Benjamin Oliver Davis Sr. joined the military in 1898 as a volunteer in the Spanish-American War and later became the first black brigadier general in the Army.
Davis was born in July 1877, according to official military records; however, according to biographer Marvin Fletcher, he was born May 1880 and claimed the 1877 birthday in order to allow him to enter the military sooner. Davis was born and raised in Washington, D.C., attending M Street High School, where he took cadet training courses and dual enrollment classes at Howard University his senior year.
In 1899, Davis enlisted in the 9th Cavalry of the U.S. Army. In 1901, he was promoted to corporal and later achieved the rank of sergeant major before being commissioned as a second lieutenant. Four years later, he was promoted to first lieutenant and, later again to captain on Dec. 24, 1915. He soon saw ranks as major and lieutenant colonel between 1917 and 1918 before promotion to colonel in 1930. He was promoted to brevet brigadier general in 1940 and retired on July 31, 1941. The following day, however, Davis was recalled to active duty with the rank of brigadier general by President Franklin D. Roosevelt.
After his promotion to brigadier general, Davis commanded the 2nd Cavalry Division in 1941 and later was assigned to the office of the inspector general for the Army. Throughout World War II, he served in a unit establishing and protecting the status and morale of African-American soldiers and saw tours throughout the European theatre advising race relations.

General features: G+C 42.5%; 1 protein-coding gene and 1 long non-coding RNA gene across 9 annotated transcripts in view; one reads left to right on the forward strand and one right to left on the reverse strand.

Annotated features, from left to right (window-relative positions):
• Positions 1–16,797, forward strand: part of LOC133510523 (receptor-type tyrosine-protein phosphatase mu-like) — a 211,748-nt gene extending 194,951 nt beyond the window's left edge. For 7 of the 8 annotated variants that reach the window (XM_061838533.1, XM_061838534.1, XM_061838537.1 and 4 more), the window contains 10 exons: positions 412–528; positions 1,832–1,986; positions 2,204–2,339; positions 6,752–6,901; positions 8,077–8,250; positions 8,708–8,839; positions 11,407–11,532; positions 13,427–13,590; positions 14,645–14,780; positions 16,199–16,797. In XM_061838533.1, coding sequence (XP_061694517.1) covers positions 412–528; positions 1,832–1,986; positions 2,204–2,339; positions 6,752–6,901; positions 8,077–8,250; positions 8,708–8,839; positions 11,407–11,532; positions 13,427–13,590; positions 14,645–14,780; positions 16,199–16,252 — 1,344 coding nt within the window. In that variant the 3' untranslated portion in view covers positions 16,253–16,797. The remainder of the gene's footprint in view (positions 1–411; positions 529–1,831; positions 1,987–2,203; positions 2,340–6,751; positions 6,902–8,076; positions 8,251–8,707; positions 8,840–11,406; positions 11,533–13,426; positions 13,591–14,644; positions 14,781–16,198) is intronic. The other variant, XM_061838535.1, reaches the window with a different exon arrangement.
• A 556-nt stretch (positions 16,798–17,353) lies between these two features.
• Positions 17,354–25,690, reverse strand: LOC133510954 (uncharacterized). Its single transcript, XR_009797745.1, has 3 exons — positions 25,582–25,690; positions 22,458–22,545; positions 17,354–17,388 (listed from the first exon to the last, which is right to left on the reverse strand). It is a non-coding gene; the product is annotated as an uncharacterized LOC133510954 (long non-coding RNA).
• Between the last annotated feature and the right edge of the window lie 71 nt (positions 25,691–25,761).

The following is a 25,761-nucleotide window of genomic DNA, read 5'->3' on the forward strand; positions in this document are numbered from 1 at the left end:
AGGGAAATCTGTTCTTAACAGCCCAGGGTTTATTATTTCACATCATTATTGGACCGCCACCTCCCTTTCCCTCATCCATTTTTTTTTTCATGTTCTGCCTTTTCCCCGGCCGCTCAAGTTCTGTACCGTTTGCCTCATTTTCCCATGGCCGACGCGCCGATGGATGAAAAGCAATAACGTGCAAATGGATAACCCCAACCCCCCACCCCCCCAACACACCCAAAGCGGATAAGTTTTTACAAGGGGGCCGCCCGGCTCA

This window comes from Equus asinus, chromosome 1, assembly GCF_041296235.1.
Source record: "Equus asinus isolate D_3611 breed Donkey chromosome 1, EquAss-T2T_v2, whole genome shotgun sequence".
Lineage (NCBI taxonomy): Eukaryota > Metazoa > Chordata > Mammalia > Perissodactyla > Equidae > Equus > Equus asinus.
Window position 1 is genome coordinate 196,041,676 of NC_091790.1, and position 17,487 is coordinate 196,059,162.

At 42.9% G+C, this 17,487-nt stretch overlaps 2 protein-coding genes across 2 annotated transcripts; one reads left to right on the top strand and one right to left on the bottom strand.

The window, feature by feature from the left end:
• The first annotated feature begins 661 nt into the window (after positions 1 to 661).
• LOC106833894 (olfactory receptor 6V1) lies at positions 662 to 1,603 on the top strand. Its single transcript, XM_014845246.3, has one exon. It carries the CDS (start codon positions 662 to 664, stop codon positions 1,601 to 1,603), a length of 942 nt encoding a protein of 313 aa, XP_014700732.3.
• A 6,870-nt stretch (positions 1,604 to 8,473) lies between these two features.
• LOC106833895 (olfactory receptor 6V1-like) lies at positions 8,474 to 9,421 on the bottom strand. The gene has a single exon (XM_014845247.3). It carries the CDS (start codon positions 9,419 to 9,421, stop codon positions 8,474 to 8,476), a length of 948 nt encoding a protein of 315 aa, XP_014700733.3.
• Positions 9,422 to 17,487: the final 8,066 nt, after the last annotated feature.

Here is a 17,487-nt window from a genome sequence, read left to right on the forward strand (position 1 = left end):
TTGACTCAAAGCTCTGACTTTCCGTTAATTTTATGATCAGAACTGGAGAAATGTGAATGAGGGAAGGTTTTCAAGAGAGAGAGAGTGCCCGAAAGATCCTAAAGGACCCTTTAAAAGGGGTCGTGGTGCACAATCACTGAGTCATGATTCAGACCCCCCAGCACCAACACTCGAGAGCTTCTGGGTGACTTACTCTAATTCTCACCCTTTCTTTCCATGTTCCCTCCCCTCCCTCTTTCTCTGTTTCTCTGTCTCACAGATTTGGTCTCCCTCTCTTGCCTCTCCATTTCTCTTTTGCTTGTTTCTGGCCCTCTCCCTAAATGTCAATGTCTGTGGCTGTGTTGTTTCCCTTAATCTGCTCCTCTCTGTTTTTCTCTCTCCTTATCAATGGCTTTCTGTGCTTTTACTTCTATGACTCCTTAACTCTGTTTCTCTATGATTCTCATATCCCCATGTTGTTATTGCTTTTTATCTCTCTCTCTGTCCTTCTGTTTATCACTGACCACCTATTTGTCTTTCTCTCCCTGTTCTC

Davis held many responsibilities throughout his service, but policies of segregation delayed his leadership opportunities. For 40 years of his career, he served mostly in the Philippines and Liberia along with teaching military science at the Tuskegee Institute in Alabama and Wilberforce University in Ohio. In 1948, after 50 years of service, Davis officially retired from the Army in a public ceremony presided over by President Harry Truman.
Davis was awarded the Bronze Star Medal and the Distinguished Service Medal along with honorary degrees from Tuskegee Institute and Atlanta University. He received foreign honors and awards from Liberia and France.
Davis died in Chicago in 1970 at age 93. He left behind a wife of over 60 years, Elnora Dickerson; his daughter, Olive Davis; and son, Benjamin O. Davis Jr., who was the second African American to attain the rank of general in the military.
We honor his service.